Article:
Tak­ing risks? Lloyd is fine with that

Los Angeles Times - - SPORTS - By Kevin Bax­ter kevin. bax­ter@ latimes. com

OT­TAWA — Carli Lloyd con­tin­ues to be­lieve the U. S. will snap out of the scor­ing slump that has plagued it through­out the Women’s World Cup.

“I’ve got full con­fi­dence in ev­ery­one, faith in ev­ery­one, that we’ll even­tu­ally find our rhythm,” she said Wed­nes­day. “Our best is yet to come.” But will it come too late? The U. S., which has scored three goals in its last three games, meets China in the quar­ter­fi­nals Fri­day. Un­der the best- case sce­nario, the Amer­i­cans have just three World Cup games left.

Un­der the worst- case sce­nario, their tour­na­ment ends Fri­day.

Ei­ther way, there’s not a lot of time left to f ig­ure things out. So Lloyd would like to see the U. S. dump its con­ser­va­tive de­fen­sive pos­ture and play more ag­gres­sively against China.

“Yes, the de­fen­sive shape has been strong,” said Lloyd, who has played ev­ery minute of this World Cup in the mid­field. “But in or­der for us to win this thing and in or­der for us to show the world what we’ve got, we’ve got to take risks at some point.”

Lloyd, 32, who has a goal in the tour­na­ment, says the U. S. has been hold­ing back, partly through a fear of mak­ing mis­takes and partly by de­sign. Both can be f ixed, the first by get­ting play­ers to trust their in­stincts rather than over­think­ing ev­ery de­ci­sion and the sec­ond by push­ing the de­fen­sive line for­ward and go­ing with just three mid­field­ers.

“When­ever you have three in the mid­field, it def­i­nitely helps kind of push on the at­tack a lit­tle bit,” she said. “We’re a bit deeper with our de­fen­sive pres­sure, so it’s kind of a ways to get up and link with those for­wards.”

But though that may be the way Lloyd wants to play, she ad­mit­ted that won’t be her call.

“We’re fol­low­ing the di­rec­tions of the coaches,” she said.

“We’re do­ing ev­ery­thing they ask of us.” Welcome back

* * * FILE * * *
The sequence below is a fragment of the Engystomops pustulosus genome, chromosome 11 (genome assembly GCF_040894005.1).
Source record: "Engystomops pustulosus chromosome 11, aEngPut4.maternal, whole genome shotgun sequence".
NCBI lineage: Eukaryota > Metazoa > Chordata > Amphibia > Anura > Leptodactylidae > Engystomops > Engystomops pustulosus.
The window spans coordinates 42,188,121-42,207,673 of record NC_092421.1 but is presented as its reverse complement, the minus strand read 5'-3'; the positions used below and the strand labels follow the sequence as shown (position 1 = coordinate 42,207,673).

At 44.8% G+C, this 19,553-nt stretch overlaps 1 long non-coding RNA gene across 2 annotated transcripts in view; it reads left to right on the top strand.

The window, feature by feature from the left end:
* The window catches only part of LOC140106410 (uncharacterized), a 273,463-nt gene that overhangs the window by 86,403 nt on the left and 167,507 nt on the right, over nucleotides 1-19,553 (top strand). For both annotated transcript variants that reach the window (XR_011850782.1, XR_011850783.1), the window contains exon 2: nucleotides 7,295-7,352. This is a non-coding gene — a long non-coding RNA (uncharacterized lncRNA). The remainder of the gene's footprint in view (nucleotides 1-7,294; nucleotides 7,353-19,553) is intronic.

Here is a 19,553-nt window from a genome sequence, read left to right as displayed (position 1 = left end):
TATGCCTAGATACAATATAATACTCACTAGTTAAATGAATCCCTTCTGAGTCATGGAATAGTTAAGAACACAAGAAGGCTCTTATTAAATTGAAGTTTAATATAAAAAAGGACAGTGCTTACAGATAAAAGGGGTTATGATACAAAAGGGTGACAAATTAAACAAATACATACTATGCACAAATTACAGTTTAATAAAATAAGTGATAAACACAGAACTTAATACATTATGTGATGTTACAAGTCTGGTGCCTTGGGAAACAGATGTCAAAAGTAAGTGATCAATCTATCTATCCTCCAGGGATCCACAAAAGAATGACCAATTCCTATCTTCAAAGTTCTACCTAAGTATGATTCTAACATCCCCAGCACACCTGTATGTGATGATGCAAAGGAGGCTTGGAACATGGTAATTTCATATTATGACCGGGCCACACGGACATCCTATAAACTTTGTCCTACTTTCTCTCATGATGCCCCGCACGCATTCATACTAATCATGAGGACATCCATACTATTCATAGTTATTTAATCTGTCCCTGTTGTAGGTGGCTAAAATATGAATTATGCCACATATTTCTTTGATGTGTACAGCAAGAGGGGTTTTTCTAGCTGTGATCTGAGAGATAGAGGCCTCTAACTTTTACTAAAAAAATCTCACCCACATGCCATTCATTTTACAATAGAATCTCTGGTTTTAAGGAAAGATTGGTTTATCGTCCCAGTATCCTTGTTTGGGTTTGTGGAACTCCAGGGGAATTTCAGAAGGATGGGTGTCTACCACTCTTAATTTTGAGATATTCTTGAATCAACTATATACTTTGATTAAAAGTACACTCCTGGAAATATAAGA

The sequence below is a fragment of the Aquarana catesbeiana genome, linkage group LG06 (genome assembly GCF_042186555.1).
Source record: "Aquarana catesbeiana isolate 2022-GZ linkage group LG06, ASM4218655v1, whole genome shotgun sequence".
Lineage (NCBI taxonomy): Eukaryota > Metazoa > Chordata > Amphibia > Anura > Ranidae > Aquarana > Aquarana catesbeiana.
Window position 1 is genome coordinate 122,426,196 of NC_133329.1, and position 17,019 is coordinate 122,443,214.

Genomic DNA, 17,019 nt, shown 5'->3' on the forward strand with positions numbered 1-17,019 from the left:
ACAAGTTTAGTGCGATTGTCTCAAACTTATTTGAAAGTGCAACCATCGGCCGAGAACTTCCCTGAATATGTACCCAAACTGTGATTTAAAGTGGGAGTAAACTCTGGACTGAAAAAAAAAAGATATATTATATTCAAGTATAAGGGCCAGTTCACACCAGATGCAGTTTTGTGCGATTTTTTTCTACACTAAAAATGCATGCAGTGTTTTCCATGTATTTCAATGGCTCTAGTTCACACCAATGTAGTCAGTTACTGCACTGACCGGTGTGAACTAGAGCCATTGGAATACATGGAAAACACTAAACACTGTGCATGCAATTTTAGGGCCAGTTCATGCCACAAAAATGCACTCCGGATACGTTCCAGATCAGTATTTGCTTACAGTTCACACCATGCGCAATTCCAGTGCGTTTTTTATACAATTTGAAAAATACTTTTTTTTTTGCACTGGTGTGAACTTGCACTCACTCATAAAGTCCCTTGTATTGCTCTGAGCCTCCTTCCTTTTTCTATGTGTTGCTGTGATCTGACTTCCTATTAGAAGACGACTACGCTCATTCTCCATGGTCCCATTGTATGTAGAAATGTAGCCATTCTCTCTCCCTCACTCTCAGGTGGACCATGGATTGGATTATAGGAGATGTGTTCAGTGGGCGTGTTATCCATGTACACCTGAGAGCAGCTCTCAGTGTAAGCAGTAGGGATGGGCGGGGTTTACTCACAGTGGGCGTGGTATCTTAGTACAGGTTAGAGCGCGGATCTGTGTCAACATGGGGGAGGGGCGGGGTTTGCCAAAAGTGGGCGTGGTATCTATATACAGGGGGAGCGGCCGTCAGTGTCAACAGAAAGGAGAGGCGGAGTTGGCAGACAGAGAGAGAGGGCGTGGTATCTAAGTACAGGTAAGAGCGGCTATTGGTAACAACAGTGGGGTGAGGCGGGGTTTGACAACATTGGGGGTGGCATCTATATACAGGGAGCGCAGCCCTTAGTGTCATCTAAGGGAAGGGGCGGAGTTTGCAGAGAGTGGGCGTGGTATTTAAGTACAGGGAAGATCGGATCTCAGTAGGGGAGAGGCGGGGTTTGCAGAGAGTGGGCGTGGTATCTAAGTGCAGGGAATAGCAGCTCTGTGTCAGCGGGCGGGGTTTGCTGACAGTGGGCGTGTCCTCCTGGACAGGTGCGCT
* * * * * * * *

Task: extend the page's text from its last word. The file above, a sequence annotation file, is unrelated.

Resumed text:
U. S. de­fender Lori Chalupny played ev­ery minute of the 2007 World Cup but missed the next one four years later while deal­ing with a se­ries of con­cus­sions. That didn’t de­rail her pro ca­reer, but it did keep her from be­ing called up to the na­tional team.

Af­ter un­der­go­ing nu­mer­ous ex­ams in 2014, though, Chalupny was cleared by U. S. Soc­cer to re­join the team and in Mon­day’s round of 16 win over Colom­bia she was back on the f ield at a World Cup, play­ing nine min­utes off the bench.

“It’s been a long time,” Chalupny, 31, said of the eight- year gap be­tween World Cup ap­pear­ances. “It feels good to get back out on the field.” Another sell­out?

The U. S.- China quar­ter­fi­nal at 24,000- seat TD Place Sta­dium is ex­pected to be sold out, which would mark the third time in f ive games the U. S. team has played be­fore a full house in this World Cup. And in one of the oth- ers, the Amer­i­cans played be­fore an an­nounced crowd of 52,193 in Van­cou­ver’s BC Place, fall­ing about 2,000 short of a sell­out.

“We’re get­ting pretty spoiled with the crowds,” said Lloyd, who is play­ing in her third World Cup. “The fans have been amaz­ing. Great for the women’s game. Great for us.”

The fans’ en­thu­si­asm has caused some prob­lems, though. Amer­i­can de­fender Meghan Klin­gen­berg said the fans are so loud she some­times has trou­ble hear­ing in­struc­tions from goal­keeper Hope Solo.

“But she’s com­mu­ni­cat­ing,” Klin­gen­berg said. “You can see her point­ing.”

Jason Franson As­so­ci­ated Press

“OUR BEST is yet to come,” says Carli Lloyd ( 10), shown dur­ing U. S.’ vic­tory Mon­day over Colom­bia. Lloyd has scored a goal in the cur­rent tour­na­ment.

Newspapers in English

Newspapers from USA

© PressReader. All rights reserved.